At VU, we know a thing or two about dry eyes. In fact, it’s our area of expertise, and we know how disabling and uncomfortable it can be on a daily basis. When they are healthy, your eyes produce a continuous tear film, which acts as a protective barrier against external elements. It also ensures that your eyes always stay moist. However, for some people, these tears are not sufficiently abundant, or evaporate too quickly. This lack of lubrication can lead to stinging, irritation, red itchy eyes, blurred vision and sensitivity to light.
Causes of dry eyes
Dry eye is a condition that affects a large proportion of the population. For some people, it results from a low production of tears, caused by an anomaly of the lacrimal gland, a dysfunction of the Meibomius glands, a hormonal disorder or even the taking of medication (contraceptive, antidepressant). For others, tears evaporate too quickly due to inflammation of the eyelids or unsuitable contact lenses. Finally, a strong increase in dry eye syndrome has been observed due to fatigue, telecommuting or wearing a mask.
What treatments work for dry eye?
Once you have completed your eye exam with a qualified optometrist, you may need eye drops, or you may need non-invasive procedures. At VU, we are equipped with the best technologies to combat dry eye disease.
Lubricating solutions, such as I-DROP® Visco-Adaptive Eye Drops, are a great way to combat dry eye. They provide long-lasting relief and comfort, and contain no preservatives. They also require little daily application and provide superior, long-lasting results and lubrication.
More advanced treatments in clinics
If drops are no longer sufficient, there are more advanced treatments offered by certain clinics. Your VU optometrist offers the following
- Intense Pulsed Light (IPL): Intense Pulsed Light for dry eyes is very innovative, and is offered by very few professionals. VU Optometrist is one of the few clinics offering this technology. The unique gel-free, self-calibrating IPL treatment for dry eyes stimulates the Meibomius glands, thus preventing early evaporation of the tear film. The 15-minute treatment is performed in only 3 to 4 sessions, spaced out between 2 weeks and 1 month. Totally painless, you do not need to be accompanied. This unique technology has improved the comfort of vision for over 80% of patients to date.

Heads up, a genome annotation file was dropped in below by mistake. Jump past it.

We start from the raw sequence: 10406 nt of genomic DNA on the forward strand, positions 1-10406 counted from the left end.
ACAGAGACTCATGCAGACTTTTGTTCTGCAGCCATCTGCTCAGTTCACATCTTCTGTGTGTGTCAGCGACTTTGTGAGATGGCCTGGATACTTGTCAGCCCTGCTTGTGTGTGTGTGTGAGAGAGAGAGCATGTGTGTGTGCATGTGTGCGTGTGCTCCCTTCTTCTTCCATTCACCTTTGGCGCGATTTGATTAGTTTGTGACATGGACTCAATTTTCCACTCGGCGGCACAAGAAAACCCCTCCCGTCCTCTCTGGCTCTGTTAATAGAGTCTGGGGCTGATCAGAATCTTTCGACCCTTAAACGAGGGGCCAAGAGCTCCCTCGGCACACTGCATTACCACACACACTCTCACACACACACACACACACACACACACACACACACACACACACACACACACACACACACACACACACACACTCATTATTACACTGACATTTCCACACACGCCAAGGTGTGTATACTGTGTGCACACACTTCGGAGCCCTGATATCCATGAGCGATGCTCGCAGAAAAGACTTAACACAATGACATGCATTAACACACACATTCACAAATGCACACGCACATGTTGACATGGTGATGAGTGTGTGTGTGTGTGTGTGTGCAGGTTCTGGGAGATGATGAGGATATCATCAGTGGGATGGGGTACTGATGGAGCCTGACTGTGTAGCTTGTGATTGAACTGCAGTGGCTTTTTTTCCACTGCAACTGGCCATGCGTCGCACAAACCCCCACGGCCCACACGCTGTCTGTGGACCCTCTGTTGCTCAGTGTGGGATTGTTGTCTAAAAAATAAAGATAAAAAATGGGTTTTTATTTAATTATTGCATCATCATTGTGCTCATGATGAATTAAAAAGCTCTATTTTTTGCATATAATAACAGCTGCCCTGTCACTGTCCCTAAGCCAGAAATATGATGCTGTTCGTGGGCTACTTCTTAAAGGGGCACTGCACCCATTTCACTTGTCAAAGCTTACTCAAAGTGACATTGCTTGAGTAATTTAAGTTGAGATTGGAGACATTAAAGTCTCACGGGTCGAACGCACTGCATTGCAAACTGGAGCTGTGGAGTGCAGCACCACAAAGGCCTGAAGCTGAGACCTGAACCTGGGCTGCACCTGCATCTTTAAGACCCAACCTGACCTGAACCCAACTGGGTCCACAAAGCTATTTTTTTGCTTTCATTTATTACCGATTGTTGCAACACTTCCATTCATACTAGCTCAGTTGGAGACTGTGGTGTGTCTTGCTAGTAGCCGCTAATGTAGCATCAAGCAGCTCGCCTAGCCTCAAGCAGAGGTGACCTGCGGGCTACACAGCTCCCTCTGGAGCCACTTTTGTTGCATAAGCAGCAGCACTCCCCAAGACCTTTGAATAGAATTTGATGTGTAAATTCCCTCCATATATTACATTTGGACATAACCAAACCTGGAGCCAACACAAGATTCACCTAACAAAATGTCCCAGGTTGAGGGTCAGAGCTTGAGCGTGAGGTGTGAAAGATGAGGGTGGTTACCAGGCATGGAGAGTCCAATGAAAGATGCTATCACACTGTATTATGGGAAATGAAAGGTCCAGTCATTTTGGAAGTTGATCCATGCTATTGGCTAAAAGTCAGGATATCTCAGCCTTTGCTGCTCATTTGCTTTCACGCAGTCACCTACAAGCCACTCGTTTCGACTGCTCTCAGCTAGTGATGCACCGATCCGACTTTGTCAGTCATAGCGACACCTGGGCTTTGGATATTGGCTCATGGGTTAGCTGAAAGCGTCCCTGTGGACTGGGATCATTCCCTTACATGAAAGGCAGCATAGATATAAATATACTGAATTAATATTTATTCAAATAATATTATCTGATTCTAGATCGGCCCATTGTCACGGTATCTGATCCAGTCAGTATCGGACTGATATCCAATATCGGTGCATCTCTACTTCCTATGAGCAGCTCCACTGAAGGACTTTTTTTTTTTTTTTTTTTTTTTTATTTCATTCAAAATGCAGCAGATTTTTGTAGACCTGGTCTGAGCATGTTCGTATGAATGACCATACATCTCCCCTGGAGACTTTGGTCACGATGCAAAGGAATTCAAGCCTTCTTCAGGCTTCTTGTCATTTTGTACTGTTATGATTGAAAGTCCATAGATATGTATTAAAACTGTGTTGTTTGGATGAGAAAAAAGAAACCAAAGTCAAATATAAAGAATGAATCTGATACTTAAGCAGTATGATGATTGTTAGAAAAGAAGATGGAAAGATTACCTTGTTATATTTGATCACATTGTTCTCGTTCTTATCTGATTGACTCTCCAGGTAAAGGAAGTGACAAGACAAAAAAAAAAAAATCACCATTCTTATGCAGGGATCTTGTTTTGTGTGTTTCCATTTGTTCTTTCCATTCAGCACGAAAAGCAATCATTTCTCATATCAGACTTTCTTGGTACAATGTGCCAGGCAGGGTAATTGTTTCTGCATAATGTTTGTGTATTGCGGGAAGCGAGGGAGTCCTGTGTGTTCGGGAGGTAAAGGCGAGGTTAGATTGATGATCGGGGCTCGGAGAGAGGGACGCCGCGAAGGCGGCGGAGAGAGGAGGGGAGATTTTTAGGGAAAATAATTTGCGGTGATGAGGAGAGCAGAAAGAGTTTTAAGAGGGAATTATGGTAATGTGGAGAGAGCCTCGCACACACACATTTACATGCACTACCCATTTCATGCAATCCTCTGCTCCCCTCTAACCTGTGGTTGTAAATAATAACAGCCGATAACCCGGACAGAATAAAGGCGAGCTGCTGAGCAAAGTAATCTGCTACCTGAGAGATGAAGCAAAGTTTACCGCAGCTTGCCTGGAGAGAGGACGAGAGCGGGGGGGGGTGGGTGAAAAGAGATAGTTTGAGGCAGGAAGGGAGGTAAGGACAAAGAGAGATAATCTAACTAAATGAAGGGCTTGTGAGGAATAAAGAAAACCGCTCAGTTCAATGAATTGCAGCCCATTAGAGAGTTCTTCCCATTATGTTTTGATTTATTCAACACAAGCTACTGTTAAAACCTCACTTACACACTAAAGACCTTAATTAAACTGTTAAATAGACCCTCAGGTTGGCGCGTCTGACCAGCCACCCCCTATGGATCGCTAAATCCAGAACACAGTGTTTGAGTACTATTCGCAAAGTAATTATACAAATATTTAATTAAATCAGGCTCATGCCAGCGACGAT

- The LLLT mask (Low Level Laser Therapy): this mask is used to treat the dysfunction of the Meibomius glands. These glands are responsible for the production of a lipidic substance that limits the evaporation of the tear film. For this type of treatment, red light at a specific near wavelength is used. It produces a reaction in the cells called biochemical photoreaction. The procedure increases the speed and quality of healing of the injured tissue. This treatment lasts 15 minutes, is completely painless and does not require an attendant.
5. Contact lenses
Have you had red eyes since you started wearing contact lenses? These medical devices are supposed to support our eyesight, but they can cause real discomfort. How can you stop getting red eyes when you wear contacts?
Remove your lenses when you go to bed
This may sound obvious, but many people forget about them and spend the night with them in. The longer you wear your lenses, the dirtier and less permeable they become. If they are no longer breathable, lenses are more likely to trap dirt and affect your eyes.
Check the quality of your contact lenses
Some lenses can tear or become damaged. The eye is then directly impacted, as it is rubbed against the cornea. This can cause discomfort, redness and even infection in the worst case. It is therefore necessary to inspect the condition of your contact lenses every morning.
Follow the manufacturer’s instructions
Each contact lens may have its own specificities. We recommend that you read the instructions carefully before wearing them to avoid red eyes.
Choose lenses that fit your eyes
Often, lenses are too tight or too small. You don’t tend to notice it right away. However, they can obstruct the normal flow of tears and even reduce the amount of oxygen delivered to the cornea. These symptoms can be detected during an eye exam.
Red eye syndrome can be caused by many things: allergies, fatigue, glaucoma, shock, contact lenses, dry eyes… If you notice that your eyes are red, itchy, stinging and dry, don’t hesitate to consult an optometrist for an eye exam. See your doctor if the redness in your eyes persists for several days. Together, we will help you find the best solutions. Long live your sight!